Currently reading: 2020 Audi RS6 Avant performance estate shown in Frankfurt
Five hot new Audis will follow in the 591bhp wake of the super estate later this year

Audi Sport has shown the fourth-generation RS6 Avant, which features a 591bhp mild-hybrid twin-turbo V8 and will spearhead a major RS range expansion, at the Frankfurt motor show.

The hot estate is one of six new Audi Sport models due this year, including the RSQ3 and RSQ8 SUVs, which have been spied testing recently. But the flurry of launches kicks off with the latest high-performance Audi estate, extending a lineage dating back to the first RS model, the 80-based RS2 Avant, which was introduced 25 years ago

All the news from the Frankfurt motor show

Project manager Michael Binder said the RS6 Avant represented “the DNA of Audi Sport”. The fourth-generation model has been extensively reworked from the Audi A6 Avant to showcase the latest design language of Audi’s performance car division. 

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The only body panels carried over from the standard A6 are the front doors, roof and bootlid. Everything else is an RS-specific design. The new panels make the performance estate’s body 80mm wider than a standard A6’s, which measures 1886mm, although the track width is unchanged. 

The revamped front end includes a new bonnet with a ‘powerdome’ and thinner headlights taken from the Audi A7. The gloss black front grille is an RS-only design and the air intakes built into the front bumper are styled after those on the Audi R8 supercar. For the first time, the Audi logo is available in black as part of black and carbon styling packs.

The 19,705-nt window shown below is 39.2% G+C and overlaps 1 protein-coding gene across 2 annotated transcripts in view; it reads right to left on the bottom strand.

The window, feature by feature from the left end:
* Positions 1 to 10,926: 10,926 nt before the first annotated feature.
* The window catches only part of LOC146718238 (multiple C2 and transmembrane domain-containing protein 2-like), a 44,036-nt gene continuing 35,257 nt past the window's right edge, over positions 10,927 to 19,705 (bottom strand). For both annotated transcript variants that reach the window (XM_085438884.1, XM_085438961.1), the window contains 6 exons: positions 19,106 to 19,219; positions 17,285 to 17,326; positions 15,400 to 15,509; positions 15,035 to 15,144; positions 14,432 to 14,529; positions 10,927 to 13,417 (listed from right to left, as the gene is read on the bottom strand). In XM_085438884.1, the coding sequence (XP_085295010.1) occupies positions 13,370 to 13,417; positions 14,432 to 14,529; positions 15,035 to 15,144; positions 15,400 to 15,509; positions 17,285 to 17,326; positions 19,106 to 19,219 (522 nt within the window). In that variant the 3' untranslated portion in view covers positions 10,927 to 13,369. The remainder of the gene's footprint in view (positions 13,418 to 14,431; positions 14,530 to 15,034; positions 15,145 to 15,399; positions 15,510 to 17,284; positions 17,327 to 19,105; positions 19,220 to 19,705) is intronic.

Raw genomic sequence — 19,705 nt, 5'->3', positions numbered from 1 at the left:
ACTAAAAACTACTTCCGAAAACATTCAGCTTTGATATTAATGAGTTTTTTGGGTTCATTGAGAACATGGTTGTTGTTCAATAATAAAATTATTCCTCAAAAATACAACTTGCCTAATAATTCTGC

There are RS-specific side sills and roof spoiler and a bespoke rear end incorporates a bold diffuser and twin oval-shaped exhausts. Inside, a leather sports steering wheel features RS aluminium paddle shifters and there are leather- and Alcantara-covered sport seats and a revamped instrument panel. 


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Binder said the brief was to “give maximum performance without compromise” and that is reflected in the 565-litre luggage compartment, unchanged from the standard A6’s, which expands to 1680 litres with the 40/20/40 rear seats folded. 

As with the previous generation, the new RS6 is powered by a 4.0-litre twin-turbo TFSI petrol engine, now boosted by a 48V belt alternator/starter mild-hybrid system, which can recover up to 16bhp. The engine also utilises a cylinder-on-demand system that can shut off half of its cylinders to boost fuel economy. 

The powertrain produces 591bhp – up from the 552bhp of the previous standard model but slightly below the 596bhp offered by the 2016 Performance variant – with 590lb ft available between 2100rpm and 4500rpm. 

The new RS6 Avant can achieve 0-62mph in 3.6sec. A governed top speed of 155mph can be extended to 174mph or 189.5mph with the optional Dynamic and Dynamic Plus packages respectively. 

Power is sent to all four wheels, with a 40/60 split between the front and rear axle as standard, through an eight-speed automatic gearbox, which features a launch control option and wheel-selective torque control. The dynamic packages add a sport differential. 

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The Drive Select function gains configurable RS1 and RS2 modes, which are activated by an ‘RS mode’ button positioned on the steering wheel. As well as adjusting the engine and handling responses, they also enable bespoke information on the Virtual Cockpit system.